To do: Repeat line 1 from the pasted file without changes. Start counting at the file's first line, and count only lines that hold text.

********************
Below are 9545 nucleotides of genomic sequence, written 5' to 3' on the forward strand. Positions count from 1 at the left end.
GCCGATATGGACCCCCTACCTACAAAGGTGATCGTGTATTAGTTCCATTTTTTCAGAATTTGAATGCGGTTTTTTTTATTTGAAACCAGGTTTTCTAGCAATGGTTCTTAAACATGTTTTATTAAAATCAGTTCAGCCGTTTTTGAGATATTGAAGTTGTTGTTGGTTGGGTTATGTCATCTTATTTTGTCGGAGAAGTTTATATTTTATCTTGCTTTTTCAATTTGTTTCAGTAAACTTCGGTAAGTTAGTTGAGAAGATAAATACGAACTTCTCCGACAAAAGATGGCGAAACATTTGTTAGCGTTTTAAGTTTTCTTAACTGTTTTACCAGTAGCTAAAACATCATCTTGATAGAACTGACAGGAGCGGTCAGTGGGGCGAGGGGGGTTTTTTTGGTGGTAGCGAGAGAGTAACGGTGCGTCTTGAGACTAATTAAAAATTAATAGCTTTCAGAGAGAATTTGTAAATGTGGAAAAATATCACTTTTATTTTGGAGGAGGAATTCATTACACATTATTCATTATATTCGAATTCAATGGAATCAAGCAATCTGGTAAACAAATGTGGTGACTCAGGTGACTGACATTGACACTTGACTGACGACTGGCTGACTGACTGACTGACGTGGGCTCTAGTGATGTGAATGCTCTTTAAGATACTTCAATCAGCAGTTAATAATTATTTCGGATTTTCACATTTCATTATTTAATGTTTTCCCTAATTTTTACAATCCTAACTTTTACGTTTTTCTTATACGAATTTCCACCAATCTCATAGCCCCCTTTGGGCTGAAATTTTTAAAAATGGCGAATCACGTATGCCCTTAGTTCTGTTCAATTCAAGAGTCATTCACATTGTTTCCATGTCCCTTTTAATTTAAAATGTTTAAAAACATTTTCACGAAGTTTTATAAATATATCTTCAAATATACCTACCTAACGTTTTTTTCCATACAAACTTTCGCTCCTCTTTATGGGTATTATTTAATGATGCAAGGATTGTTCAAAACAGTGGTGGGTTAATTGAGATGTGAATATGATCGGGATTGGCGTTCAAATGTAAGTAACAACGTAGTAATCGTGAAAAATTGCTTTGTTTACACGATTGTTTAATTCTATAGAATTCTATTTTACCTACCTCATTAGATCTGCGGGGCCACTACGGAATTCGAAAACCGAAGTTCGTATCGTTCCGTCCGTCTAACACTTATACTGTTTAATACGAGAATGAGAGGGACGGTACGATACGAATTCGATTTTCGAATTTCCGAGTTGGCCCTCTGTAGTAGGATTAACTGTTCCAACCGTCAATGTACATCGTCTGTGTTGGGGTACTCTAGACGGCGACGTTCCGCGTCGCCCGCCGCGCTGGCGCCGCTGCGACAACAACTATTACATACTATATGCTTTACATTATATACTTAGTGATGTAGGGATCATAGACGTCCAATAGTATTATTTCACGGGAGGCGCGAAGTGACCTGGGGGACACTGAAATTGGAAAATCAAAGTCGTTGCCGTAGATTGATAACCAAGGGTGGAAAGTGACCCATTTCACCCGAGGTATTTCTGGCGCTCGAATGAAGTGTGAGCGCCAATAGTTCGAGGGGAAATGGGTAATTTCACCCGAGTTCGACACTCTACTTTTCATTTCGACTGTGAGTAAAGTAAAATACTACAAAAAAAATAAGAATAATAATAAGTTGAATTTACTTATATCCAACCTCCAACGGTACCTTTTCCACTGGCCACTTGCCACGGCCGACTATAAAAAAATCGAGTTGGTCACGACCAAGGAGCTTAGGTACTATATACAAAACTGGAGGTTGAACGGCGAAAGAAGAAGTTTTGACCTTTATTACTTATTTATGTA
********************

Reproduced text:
Below are 9545 nucleotides of genomic sequence, written 5' to 3' on the forward strand. Positions count from 1 at the left end.